Difference between revisions of "Sognefjorden"
Revision as of 21:11, 4 September 2010
Sognefjorden  is a fjord in the county of Sogn og Fjordane in Norway. The district surrounding the fjord is known as Sogn. Sognefjorden is the longest fjord in Europe. Nærøyfjord, a World Heritage Site, is one of the fjords of Sognefjorden.
The Sognefjord is crossed by the second largest stretch of a powerline in the world. Its span width is 4597 metres ! Do not expect tall pylon at the end of this stretch. They are not required, because of the topography.
The local dialect, Sognamål (lit. Sogn language) is used to a great extent in Indre Sogn. It is one of the more distinct in Norway.
There are a number of ways to get to the Sognefjord.
By boat - Arguably the most enjoyable way is via a ferry from nearby towns; the most convenient would be one of the high speed catamaran services operated several times each day from Bergen.
By rail - Reaching the town of Flåm, sitting at the end of a fjord that branches off the Sognefjord, is possible via an incredibly steep railway line. Called Flåmsbana, the railway line is easily accessible from Bergen and Oslo.
By coach - Many of the towns situated along the fjord are also accessible by up to several daily coach services. Long distance coach services connect Sogndal with Lillehammer, Lom, Oslo and Bergen. The outer Sognefjord area is connected by long-distance coaches to Ålesund, Trondheim and Bergen.
There are several local bus lines as well as long-distance coach lines. Companies named Fjord1 and Sogn og Fjordane Public Transport Authorityare major operators. There are local high-speed boat services and ferry services. Keep in mind that some routes may have a limited schedule.
Car rental firms are located in Sogndal (three major ones including Avis, Hertz and Europcar), Flåm and Årdalstangen, as well as in Førde which is not located on the Sognefjord.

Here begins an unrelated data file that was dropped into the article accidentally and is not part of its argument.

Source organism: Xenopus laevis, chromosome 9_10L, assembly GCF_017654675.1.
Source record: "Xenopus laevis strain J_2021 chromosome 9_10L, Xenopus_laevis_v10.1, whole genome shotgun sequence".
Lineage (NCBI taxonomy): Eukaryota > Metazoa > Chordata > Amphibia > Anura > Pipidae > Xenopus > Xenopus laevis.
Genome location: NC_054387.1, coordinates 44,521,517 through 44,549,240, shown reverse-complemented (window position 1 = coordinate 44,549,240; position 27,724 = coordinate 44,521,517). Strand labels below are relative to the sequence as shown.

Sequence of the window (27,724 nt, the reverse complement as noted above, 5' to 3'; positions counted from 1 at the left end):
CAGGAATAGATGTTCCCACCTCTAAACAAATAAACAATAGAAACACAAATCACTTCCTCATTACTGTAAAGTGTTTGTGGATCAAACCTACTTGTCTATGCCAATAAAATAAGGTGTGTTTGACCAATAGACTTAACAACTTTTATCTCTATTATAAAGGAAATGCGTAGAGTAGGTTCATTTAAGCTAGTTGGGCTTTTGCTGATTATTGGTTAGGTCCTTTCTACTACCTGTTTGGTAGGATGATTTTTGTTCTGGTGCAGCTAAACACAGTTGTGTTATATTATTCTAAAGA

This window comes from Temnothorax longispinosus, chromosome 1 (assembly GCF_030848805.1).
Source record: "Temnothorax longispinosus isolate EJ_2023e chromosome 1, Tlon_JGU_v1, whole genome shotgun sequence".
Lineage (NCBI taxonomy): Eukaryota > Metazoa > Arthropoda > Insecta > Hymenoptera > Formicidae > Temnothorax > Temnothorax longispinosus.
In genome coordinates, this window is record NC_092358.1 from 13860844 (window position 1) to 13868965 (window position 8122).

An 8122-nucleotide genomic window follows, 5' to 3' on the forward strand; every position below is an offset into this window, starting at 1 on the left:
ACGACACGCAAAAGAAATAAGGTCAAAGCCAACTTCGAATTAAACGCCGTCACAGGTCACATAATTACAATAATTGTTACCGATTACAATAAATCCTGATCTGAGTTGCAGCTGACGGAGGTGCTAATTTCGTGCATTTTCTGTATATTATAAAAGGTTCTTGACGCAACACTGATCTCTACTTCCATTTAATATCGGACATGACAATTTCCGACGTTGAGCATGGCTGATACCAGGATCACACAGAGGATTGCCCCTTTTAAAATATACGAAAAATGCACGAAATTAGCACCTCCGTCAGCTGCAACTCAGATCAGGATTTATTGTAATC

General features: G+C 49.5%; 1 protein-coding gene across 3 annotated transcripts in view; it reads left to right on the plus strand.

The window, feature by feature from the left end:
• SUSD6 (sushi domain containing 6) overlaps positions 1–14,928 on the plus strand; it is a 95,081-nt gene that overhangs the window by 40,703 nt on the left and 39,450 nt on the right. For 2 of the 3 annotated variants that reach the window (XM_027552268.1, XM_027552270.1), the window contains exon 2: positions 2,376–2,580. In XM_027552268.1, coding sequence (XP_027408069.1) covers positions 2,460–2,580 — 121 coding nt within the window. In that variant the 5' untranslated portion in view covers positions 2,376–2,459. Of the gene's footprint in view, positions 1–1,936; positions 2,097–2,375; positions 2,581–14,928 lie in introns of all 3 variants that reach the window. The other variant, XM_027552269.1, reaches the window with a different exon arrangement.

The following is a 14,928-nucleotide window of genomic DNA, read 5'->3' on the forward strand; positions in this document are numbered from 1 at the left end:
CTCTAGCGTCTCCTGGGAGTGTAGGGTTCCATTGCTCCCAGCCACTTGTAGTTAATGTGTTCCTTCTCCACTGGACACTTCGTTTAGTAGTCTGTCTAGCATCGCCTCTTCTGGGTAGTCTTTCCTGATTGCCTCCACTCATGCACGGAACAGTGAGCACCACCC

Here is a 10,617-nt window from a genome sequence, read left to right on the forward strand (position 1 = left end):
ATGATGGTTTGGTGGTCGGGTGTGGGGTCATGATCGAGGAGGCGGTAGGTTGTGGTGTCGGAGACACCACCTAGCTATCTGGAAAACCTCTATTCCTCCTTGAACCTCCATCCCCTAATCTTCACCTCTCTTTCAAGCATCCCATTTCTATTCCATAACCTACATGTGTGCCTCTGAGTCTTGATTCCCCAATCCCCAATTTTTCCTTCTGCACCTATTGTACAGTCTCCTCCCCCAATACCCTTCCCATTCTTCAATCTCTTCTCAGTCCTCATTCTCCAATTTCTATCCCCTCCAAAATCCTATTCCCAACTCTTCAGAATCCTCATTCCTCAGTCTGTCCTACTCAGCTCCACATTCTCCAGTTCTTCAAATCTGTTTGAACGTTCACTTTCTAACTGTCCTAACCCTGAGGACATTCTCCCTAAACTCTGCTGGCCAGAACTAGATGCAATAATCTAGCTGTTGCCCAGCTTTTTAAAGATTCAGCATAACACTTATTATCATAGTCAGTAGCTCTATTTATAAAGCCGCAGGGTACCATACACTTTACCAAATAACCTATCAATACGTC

By boat - The Flåm-Balestrand service is very scenic. Other services is the combined ship sailing between villages on the southern side of the fjord between Ortnevik and Vik. Most villages are without roads. One can also cross the fjord from Ortnevik to Måren and Nordeide.
By ferry - The Sognefjord is crossed at several points by car ferries with frequent departures.
By tourist boat/ferry - There are several summer-only tourist routes, including Fjord1 operated Bergen to Flåm catamaran, the ferries from Flåm and Lærdal to Gudvangen, as well as other trips on the Fjærlandsfjord and the Nærøyfjord.
By bus - The larger settlements are served by local buses to rural areas, and long-distance coaches and local buses connect the settlements. The schedules may be very limited, with routes often only operating a couple of times a day, and even a couple of times a week for some sparsely populated areas.
The Norwegian Glacier Museum & Ulltveit-Moe Climate Centre in Fjærland offers interactive exhibits and films about the glacier and more. In Fjærland you can also visit the Norwegian Book Town.
Breheimsenteret is information center for glacier national park in the glacier. Enjoy the stunning views of the Nigardsbreen from the restaurant. This is also a centre for outdoor activities. This is located in the Jostedalen valley.
While in Lærdal, The Norwegian Wild Salmon Centre one can explore everything about about salmon and the traditions associated with salmon fisheries. There are interesting exhibits, exciting movies and a salmon observatory.
Through exhibitions, an outdoor museum and a traditional farm with live animals, Sogn Folk Museum / The Heiberg Collections at Kaupanger shows you how life is lived along the Sognefjord.
In the Sognefjord Aquarium in Balestrand you can visit the maritime activity center, where you can observe more than one hundred different species of fish from the Sognefjord.
In Indre Sogn, the climate is suitable for growing fruits and berries, and alongside Hardanger, it is one of the major areas of fruit production in Norway. A local company named Lerum, located in Kaupanger near Sogndal, makes jam and other fruit and berry products. The entire county has a strong culinary tradition.
The tap water is safe to drink, and may be of very good quality. Olden is a bottled water brand from the Jostedalsbreen glacier. There is a brewery in Flåm, called Ægir. Depending on the season, they brew up to eight different types of beer and ale.
The county is one of the safest in Norway.